January 12, 2014


1st National Tour
Boston Opera House 8-17-13 (matinee)
Providence Performing Arts Center 12-29-13 (matinee), 1-4-14 (matinee), 1-7-14

Today, the First National Tour of Wicked will once again vacate the Providence Performing Arts Center, moving on to another American city. Celebrating its 10th anniversary in October, Wicked has become a familiar old friend to many theatre-goers who have seen the show multiple times... some in the double digits.... some reaching the TRIPLE digits (now that’s dedication). I, myself, just hit #14-- one Broadway performance and 13 National Tour performances in Boston, Providence, Philadelphia, and Hartford. For a while, Wicked followed me around the United States as I moved from New England to Philadelphia and then back to New England, and so it’s been quite easy to catch a performance at least once or twice per year. As I said, Wicked is like an old familiar friend, one that offers a simple but beautiful message, while simultaneously blowing the audience away with its electrifying score and breathtaking special effects. Wicked is, indeed, something special. 

If you follow my blog, you are very likely to have seen Wicked at some point, and so I doubt that a long synopsis is warranted. Suffice it to say, Wicked is described as “the untold story of the witches of Oz. Long before Dorothy drops in, two other girls meet in the land of Oz. One, born with emerald-green skin, is smart, fiery and misunderstood. The other is beautiful, ambitious and very popular. Wicked tells the story of their remarkable odyssey, how these two unlikely friends grow to become the Wicked Witch of the West and Glinda the Good” (retrieved from http://www.wickedthemusical.com/the-show). I would add that its Ozian origins may attract an audience, but Wicked is truly its own story, and a much, MUCH better story than The Wizard of Oz

The purpose of this blog is not to review Wicked. I really don’t need to do that. Wicked has not only established its place in modern day musical theatre, but has also raised the bar for other new musicals during the last ten years, and that speaks louder than anything I could write. Instead, I would like to share some of the things I enjoyed about this particular cast. 

Gina Beck comes from the West End production on Wicked, where she played Galinda for two years. We should all welcome her to the U.S. because she was a fantastic Galinda! 

1.) I love her accent. Obviously, she is from the U.K., but she spoke with an American accent that suggested the slightest hint of British. The accent was perfect for Galinda- it made the character seem less childish and truly from the “Upper Uplands.”  

2.) I’ve seen many actresses emphasize the childish, egotistical side of Galinda, and sure, watching her act like an airhead or a dumb blonde is perfectly funny, but sometimes I miss the depth. Of all the Galindas I’ve seen, Gina was the most balanced.  By balanced, I mean that she was the perfect amount of childishness, self-absorption, and ignorance, which was perfectly balanced with insight, sincerity, and kindness. She didn’t overplay the ditziness (thank goodness). It never seemed that she was trying too hard to give an over-the-top performance; rather, she embodied the character naturally. She was also one of the strongest Galindas vocally that I’ve heard to date.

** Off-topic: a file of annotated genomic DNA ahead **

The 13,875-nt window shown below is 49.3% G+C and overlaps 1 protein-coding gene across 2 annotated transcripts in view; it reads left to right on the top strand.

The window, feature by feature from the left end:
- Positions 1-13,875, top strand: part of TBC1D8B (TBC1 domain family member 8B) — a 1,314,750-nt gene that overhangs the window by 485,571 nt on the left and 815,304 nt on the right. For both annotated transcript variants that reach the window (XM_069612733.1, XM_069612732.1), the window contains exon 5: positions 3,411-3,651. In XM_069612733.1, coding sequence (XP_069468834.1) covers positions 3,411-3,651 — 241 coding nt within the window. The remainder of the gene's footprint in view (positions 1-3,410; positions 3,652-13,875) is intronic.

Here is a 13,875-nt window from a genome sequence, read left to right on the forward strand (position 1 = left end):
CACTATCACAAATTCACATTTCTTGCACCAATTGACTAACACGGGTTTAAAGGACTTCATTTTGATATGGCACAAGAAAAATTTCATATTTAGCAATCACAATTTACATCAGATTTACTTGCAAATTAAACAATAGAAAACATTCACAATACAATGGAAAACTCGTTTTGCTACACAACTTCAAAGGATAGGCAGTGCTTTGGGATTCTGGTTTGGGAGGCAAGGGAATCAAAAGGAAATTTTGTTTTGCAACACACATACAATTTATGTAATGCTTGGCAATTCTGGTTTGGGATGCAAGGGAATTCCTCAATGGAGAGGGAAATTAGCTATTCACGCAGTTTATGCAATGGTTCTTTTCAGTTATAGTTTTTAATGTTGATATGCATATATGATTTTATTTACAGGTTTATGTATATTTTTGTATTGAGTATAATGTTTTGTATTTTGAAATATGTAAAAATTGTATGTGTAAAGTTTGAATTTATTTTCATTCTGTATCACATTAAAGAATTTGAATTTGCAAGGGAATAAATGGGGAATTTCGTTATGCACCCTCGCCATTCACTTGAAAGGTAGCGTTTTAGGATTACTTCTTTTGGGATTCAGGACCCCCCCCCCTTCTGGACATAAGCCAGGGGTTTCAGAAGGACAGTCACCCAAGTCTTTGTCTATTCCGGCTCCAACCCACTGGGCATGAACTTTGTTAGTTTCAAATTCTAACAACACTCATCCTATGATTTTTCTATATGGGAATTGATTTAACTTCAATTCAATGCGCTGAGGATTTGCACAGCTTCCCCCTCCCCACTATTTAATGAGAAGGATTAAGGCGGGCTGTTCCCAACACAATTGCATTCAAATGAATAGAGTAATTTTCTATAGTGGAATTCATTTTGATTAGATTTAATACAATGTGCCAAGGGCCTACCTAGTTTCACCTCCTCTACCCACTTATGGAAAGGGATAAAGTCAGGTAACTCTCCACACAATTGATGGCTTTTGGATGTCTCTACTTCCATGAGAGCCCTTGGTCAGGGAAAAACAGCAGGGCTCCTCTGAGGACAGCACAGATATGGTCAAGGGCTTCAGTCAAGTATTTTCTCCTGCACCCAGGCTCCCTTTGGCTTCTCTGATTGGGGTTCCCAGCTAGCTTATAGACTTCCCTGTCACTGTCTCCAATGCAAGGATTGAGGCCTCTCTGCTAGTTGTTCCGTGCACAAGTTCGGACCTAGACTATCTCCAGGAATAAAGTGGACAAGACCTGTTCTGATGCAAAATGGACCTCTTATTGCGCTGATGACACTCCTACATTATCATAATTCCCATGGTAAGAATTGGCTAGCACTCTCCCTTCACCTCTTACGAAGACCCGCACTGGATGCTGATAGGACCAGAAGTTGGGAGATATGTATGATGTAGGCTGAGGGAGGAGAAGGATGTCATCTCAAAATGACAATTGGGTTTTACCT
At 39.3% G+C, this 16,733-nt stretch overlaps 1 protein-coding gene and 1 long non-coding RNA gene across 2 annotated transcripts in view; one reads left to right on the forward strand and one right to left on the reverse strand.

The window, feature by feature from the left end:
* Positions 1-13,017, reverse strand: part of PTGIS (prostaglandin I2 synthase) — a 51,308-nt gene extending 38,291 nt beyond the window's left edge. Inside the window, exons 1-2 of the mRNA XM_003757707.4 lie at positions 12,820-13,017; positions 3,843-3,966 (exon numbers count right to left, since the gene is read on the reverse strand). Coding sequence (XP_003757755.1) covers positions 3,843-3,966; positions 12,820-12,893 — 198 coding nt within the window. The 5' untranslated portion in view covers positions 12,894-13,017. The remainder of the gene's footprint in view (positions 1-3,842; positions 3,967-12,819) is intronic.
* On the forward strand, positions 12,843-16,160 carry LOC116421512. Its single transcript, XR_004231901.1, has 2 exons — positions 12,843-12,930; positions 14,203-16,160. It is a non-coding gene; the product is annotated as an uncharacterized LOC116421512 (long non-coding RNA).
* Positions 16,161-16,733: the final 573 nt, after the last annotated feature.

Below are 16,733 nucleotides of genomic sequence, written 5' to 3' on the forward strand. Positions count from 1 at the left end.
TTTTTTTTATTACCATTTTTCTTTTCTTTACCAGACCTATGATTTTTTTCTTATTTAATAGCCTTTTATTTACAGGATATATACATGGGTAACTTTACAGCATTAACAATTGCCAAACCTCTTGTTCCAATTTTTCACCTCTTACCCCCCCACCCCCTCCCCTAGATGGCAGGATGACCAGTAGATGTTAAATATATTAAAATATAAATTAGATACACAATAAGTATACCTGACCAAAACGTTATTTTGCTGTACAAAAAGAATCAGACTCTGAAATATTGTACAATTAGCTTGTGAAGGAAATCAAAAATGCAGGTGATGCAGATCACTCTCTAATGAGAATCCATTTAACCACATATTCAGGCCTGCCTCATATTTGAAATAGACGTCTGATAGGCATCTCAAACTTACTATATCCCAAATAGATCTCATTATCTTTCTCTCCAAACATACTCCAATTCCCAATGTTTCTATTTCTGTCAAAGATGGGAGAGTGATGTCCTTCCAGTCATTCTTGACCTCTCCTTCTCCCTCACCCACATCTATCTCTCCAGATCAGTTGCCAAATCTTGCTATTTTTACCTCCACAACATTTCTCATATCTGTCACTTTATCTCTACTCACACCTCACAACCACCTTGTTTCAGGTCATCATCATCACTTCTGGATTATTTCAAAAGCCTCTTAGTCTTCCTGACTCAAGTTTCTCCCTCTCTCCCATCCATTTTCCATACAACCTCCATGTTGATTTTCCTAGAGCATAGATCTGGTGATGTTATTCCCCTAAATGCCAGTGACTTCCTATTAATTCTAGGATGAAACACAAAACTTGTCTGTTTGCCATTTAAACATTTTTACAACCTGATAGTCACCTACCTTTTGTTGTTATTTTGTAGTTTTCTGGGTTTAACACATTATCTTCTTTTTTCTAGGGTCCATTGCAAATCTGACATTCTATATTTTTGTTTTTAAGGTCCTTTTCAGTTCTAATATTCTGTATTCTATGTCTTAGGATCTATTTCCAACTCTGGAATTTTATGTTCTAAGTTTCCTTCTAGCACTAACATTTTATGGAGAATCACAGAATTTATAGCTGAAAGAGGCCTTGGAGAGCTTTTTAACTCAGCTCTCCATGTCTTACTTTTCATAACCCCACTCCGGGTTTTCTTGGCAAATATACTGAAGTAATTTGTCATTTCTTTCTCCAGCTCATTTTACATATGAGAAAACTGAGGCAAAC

This was my first time seeing Alison Luff perform, and she has certainly joined the ranks of the preceding Elphabas that I’ve been fortunate to see. Her Elphaba was young, vulnerable, and sweet. 

1.) What really stood out about her performance were her scenes with Galinda. The chemistry between the two witches just seemed more apparent with these two actresses. I enjoyed “For Good” more than I typically do. Actually, I felt like I was hearing the song for the first time (again). 


Oh no, that dreaded piece of paper just fell out of your playbill!  Have no fear. Laurel Harris will not disappoint you, not even one bit. Between Boston and Providence, I saw Laurel twice as Elphaba and Alison twice as Elphaba. Both were fantastic. So have no fear. 

1.) I think Laurel is one of those Elphabas who makes it look really easy. Being on stage for three hours, singing songs like “The Wizard and I”, “Defying Gravity”, and “No Good Deed” surely cannot be easy, yet everything about her performance was done with ease. 

2.) Great belter. I wish I’d seen her as Eva Peron on Broadway. 


1.) Best Wizard I’ve ever seen, hands down. Confession: I usually view the Wizard as a character that exists solely to propel the plot forward, not as a comedic role. I don’t know exactly what made this Wizard different from the others. His comedic timing? His mannerisms?  I have no idea. But, he was SO FUNNY. I loved his scenes. And for the first time, I actually felt sorry for the Wizard when (SPOILER) he finds out that Elphaba was his daughter. 


1.) Again, she is another cast member that seemed to breathe some new life into a character that’s been portrayed by many before her. She portrayed Morrible as younger and a bit more quirky and eccentric yet kind of endearing?  She may be a villain, but I didn't hate her this time! 

So there you have it! Thanks for reading! Oz speed. 


  1. Great performance. One of the few that I don't mind seeing over and over again. I did see Laurel Harris and she did not disappoint me. Defying Gravity gave me goosebumps.